A full wave simulation is conducted with a Finite-Difference Time-Domain (FDTD) simulation package (Lumerical) to reproduce the measured spectrum. The photoexcited system is represented by a 3µm thick dielectric disk with a radius of 25 µm, corresponding to the excited part of the GaAs ﬁlm in the experiment. The carrier density N following photo-excitation is estimated to be 1.25 · 1016 cm−3 based on an absorbed ﬂuence of 56.7 µJ/cm2, and a mobility µe of 3300 cm2V−1s−1, in line with previously reported work on this sample .
This disk is placed inside a background medium of 3µm thick intrinsic GaAs with a THz plane wave impinging through the quartz substrate. The frequency dependent permittivity of the dielectric disk and background medium are calculated by using the Drude model to obtain the complex conductivity ;
The simulated electric ﬁeld parallel to the impinging polarization (co-polarized) is recorded in a plane 10 µm away from the surface, related to the location of the photoconductive gap in the microprobe itself. The electric near-ﬁeld is averaged over a disk with a diameter of 60 ±10µm, to account for the ﬁnite detection area of the microprobe, which was determined from Fig. 5. The resulting spectrum is divided by an identically processed simulation without the excited disk, (only the intrinsic GaAs ﬁlm on top of the quartz substrate) to yield the frequency dependent transmittance. As a result of the ﬁnite uncertainty in the detection area, we depict the calculated transmittance together with a conﬁdence interval (grey shade around the mean (blue curve), shown together alongside the experimental transmittance spectra in Fig. 6.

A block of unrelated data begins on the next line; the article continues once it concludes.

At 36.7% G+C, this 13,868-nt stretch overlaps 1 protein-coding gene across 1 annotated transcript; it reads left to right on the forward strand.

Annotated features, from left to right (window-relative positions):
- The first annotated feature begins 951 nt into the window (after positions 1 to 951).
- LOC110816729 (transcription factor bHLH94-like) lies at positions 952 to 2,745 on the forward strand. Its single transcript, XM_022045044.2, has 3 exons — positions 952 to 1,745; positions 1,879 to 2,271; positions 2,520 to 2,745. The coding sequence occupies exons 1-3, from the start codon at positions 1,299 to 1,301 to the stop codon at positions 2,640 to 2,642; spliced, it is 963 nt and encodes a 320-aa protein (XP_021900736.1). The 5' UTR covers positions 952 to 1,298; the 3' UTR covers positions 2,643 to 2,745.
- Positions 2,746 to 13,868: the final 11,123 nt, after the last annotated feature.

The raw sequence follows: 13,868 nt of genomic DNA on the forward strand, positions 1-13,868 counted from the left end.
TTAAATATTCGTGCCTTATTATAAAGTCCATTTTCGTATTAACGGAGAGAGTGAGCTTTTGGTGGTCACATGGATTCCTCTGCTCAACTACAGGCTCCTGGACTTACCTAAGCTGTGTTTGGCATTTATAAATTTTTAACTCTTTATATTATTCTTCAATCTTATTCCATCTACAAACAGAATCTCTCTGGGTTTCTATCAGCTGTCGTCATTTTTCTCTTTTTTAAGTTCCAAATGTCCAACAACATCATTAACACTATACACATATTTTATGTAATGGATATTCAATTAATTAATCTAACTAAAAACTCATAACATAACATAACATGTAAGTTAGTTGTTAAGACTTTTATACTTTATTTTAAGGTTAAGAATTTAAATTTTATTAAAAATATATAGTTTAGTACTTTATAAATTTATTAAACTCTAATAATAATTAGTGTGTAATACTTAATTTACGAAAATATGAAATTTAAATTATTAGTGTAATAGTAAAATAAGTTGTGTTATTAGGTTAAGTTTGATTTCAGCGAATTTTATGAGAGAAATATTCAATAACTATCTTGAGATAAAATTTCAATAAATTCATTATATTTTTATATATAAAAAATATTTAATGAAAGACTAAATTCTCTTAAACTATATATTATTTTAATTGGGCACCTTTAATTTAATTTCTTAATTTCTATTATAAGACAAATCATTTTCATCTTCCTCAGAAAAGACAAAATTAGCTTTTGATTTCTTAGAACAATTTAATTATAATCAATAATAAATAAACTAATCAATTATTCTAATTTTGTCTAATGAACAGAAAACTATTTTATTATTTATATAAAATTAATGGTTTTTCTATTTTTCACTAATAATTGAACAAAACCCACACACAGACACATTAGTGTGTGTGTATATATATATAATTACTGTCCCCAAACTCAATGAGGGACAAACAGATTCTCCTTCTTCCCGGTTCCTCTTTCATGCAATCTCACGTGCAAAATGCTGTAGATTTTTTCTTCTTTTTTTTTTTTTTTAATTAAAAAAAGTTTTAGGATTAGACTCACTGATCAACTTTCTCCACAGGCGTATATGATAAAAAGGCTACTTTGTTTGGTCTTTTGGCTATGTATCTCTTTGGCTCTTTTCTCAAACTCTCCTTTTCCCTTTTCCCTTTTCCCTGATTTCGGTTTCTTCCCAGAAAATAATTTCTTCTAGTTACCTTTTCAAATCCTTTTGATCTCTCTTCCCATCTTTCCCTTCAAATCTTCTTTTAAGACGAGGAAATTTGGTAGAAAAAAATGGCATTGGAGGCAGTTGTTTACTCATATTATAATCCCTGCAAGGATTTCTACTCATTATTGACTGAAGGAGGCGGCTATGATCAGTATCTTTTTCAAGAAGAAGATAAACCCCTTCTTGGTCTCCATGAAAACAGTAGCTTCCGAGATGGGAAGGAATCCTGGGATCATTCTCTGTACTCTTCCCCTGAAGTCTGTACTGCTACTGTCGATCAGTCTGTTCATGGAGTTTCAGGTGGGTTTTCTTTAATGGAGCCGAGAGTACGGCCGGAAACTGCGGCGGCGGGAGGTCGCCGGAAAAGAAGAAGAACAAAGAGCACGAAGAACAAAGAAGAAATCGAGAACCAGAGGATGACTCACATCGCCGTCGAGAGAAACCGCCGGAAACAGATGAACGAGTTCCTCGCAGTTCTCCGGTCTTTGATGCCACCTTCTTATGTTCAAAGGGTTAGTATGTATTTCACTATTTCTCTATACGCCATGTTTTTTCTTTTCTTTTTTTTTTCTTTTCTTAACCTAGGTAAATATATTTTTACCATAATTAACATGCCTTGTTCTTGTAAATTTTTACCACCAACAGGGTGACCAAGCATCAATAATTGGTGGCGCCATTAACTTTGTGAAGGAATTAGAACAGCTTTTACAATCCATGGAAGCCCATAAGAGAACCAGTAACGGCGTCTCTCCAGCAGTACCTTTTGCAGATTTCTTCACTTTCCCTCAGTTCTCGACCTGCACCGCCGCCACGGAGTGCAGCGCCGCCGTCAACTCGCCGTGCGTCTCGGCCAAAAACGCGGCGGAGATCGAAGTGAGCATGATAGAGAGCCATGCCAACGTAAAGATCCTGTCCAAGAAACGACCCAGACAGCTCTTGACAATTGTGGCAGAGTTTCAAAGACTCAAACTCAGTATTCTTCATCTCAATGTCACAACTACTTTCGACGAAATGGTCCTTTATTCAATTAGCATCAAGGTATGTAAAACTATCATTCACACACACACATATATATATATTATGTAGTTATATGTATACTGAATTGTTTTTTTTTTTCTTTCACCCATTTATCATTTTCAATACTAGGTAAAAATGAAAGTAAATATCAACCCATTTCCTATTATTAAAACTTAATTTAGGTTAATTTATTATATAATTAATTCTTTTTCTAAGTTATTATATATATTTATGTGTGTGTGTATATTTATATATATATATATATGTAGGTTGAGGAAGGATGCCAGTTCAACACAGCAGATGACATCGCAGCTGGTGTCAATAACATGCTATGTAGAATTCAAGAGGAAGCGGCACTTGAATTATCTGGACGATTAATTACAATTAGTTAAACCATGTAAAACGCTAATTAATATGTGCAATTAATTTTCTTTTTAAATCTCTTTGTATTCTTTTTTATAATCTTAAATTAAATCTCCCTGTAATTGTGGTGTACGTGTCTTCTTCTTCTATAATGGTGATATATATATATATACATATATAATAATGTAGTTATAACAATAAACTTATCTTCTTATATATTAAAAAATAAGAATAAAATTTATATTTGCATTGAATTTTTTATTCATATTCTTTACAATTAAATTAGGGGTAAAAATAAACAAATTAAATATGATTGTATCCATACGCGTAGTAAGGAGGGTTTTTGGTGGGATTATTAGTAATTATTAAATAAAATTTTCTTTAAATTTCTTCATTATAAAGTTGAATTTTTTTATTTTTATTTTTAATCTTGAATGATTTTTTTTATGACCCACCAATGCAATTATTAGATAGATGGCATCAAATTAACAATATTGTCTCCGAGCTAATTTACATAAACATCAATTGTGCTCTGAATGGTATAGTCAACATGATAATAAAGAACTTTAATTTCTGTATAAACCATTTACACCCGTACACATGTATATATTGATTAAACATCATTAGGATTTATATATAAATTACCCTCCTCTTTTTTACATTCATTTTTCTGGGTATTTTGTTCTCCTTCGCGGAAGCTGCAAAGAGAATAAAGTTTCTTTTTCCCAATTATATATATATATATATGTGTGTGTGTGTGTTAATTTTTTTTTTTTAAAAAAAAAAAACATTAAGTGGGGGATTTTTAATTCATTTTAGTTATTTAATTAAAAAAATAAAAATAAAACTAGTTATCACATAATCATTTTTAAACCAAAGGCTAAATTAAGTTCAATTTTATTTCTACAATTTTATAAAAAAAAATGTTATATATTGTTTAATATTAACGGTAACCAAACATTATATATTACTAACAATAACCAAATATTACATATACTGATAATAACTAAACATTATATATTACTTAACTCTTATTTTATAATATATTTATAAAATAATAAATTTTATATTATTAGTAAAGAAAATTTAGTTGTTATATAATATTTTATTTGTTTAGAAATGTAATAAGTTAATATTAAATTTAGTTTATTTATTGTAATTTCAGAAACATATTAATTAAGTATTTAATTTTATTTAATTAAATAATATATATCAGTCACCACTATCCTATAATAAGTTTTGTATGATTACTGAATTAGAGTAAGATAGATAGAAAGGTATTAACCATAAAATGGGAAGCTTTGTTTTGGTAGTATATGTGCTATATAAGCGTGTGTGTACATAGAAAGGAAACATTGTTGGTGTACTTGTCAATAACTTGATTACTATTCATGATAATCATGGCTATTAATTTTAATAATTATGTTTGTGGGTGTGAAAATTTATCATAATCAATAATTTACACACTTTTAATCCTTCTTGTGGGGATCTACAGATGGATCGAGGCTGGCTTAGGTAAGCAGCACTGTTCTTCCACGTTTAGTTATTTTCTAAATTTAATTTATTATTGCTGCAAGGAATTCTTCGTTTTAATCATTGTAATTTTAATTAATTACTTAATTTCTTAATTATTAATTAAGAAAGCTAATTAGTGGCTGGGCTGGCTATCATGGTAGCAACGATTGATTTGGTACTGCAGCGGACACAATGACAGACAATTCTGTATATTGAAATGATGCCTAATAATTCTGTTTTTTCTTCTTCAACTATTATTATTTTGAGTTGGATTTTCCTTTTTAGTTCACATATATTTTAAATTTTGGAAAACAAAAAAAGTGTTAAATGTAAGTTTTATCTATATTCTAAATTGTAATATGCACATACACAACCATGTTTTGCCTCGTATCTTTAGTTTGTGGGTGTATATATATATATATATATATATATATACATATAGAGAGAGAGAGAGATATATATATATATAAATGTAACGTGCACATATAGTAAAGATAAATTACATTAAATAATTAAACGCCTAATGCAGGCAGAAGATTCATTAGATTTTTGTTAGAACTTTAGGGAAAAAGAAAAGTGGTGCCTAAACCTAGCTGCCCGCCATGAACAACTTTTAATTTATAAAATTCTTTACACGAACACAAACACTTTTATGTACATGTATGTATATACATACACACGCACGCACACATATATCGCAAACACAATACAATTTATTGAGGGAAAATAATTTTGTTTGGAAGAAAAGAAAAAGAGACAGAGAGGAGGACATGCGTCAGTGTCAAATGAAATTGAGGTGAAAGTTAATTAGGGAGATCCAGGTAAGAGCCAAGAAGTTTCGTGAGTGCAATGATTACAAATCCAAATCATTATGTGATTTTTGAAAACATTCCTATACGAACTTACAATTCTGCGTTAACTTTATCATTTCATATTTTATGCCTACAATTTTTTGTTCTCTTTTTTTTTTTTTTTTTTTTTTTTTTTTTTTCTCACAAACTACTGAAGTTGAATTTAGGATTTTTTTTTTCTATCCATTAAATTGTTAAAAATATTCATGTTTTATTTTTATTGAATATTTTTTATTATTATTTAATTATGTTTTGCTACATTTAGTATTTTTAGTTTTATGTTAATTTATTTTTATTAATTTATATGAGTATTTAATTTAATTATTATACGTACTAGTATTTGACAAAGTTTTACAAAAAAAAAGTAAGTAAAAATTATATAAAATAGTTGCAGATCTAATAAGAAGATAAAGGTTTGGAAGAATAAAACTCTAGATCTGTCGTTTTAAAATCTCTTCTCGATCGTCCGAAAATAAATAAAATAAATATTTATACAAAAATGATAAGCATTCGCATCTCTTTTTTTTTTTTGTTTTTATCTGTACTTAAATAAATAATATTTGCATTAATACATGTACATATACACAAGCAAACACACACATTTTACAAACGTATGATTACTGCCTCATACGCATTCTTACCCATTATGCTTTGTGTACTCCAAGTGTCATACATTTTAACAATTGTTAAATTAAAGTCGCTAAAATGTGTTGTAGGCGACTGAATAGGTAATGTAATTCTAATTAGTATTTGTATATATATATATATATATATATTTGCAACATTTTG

The simulations reproduce the experimental results for frequencies between 0.6 and 1 THz with the input parameters as stated above. In simulations with higher carrier densities we start to approach the plasma frequency in GaAs, leading to the creation of a localized plasmonic resonance. However, the ﬂuence of the optical pump using our current source was not sufficient to explore active THz plasmonics .
We have demonstrated an implementation of Time-Resolved THz near-ﬁeld spectroscopy using microprobes, which achieve a spatial resolution of 60 µm with sub-picosecond temporal resolution. By exploiting double lock-in detection a signal to noise ratio of 1000/1 was achieved, as transmittance differences of 0.1% are observable and measurable. A prism based excitation geometry was introduced to shield the microprobes from damage, while maintaining the possibility to pump the sample with high ﬂuence sources. While we employ a ﬁber oscillator and low pulse energies for the measurements above, the basic design of this instrument allows for its combination with pulsed lasers operating at various repetition rates and wavelengths.